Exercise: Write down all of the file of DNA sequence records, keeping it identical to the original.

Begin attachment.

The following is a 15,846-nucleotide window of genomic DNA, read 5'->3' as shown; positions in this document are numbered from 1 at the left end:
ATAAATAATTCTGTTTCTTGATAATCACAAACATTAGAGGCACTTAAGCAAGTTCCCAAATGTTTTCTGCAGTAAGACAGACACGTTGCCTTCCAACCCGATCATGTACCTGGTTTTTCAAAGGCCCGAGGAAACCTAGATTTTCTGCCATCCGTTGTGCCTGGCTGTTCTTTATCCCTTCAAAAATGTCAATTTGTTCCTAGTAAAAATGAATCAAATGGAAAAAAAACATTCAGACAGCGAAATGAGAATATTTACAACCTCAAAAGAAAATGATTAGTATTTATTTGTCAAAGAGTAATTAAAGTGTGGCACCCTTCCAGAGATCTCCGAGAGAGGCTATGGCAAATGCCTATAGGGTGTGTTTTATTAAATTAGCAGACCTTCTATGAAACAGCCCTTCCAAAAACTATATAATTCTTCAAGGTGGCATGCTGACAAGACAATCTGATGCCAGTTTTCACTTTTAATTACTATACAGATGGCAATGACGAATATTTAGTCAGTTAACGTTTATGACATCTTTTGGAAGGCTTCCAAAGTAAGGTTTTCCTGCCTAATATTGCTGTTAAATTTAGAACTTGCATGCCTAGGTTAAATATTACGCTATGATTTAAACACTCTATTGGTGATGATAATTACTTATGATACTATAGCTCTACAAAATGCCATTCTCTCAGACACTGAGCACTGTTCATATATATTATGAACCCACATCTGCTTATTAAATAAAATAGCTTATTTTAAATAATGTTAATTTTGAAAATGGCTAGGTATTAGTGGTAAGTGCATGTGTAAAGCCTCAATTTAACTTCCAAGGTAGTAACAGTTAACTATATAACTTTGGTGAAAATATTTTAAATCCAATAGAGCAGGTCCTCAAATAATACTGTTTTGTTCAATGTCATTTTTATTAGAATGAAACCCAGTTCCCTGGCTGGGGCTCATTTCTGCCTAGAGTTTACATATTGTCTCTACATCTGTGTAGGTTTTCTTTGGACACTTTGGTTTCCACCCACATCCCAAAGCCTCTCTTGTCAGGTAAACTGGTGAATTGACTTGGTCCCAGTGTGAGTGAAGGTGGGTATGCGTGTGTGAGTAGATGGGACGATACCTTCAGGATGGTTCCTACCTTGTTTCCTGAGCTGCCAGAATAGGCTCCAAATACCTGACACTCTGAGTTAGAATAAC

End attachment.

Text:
The following is a 15,846-nucleotide window of genomic DNA, read 5'->3' as shown; positions in this document are numbered from 1 at the left end:
ATAAATAATTCTGTTTCTTGATAATCACAAACATTAGAGGCACTTAAGCAAGTTCCCAAATGTTTTCTGCAGTAAGACAGACACGTTGCCTTCCAACCCGATCATGTACCTGGTTTTTCAAAGGCCCGAGGAAACCTAGATTTTCTGCCATCCGTTGTGCCTGGCTGTTCTTTATCCCTTCAAAAATGTCAATTTGTTCCTAGTAAAAATGAATCAAATGGAAAAAAAACATTCAGACAGCGAAATGAGAATATTTACAACCTCAAAAGAAAATGATTAGTATTTATTTGTCAAAGAGTAATTAAAGTGTGGCACCCTTCCAGAGATCTCCGAGAGAGGCTATGGCAAATGCCTATAGGGTGTGTTTTATTAAATTAGCAGACCTTCTATGAAACAGCCCTTCCAAAAACTATATAATTCTTCAAGGTGGCATGCTGACAAGACAATCTGATGCCAGTTTTCACTTTTAATTACTATACAGATGGCAATGACGAATATTTAGTCAGTTAACGTTTATGACATCTTTTGGAAGGCTTCCAAAGTAAGGTTTTCCTGCCTAATATTGCTGTTAAATTTAGAACTTGCATGCCTAGGTTAAATATTACGCTATGATTTAAACACTCTATTGGTGATGATAATTACTTATGATACTATAGCTCTACAAAATGCCATTCTCTCAGACACTGAGCACTGTTCATATATATTATGAACCCACATCTGCTTATTAAATAAAATAGCTTATTTTAAATAATGTTAATTTTGAAAATGGCTAGGTATTAGTGGTAAGTGCATGTGTAAAGCCTCAATTTAACTTCCAAGGTAGTAACAGTTAACTATATAACTTTGGTGAAAATATTTTAAATCCAATAGAGCAGGTCCTCAAATAATACTGTTTTGTTCAATGTCATTTTTATTAGAATGAAACCCAGTTCCCTGGCTGGGGCTCATTTCTGCCTAGAGTTTACATATTGTCTCTACATCTGTGTAGGTTTTCTTTGGACACTTTGGTTTCCACCCACATCCCAAAGCCTCTCTTGTCAGGTAAACTGGTGAATTGACTTGGTCCCAGTGTGAGTGAAGGTGGGTATGCGTGTGTGAGTAGATGGGACGATACCTTCAGGATGGTTCCTACCTTGTTTCCTGAGCTGCCAGAATAGGCTCCAAATACCTGACACTCTGAGTTAGAATAAC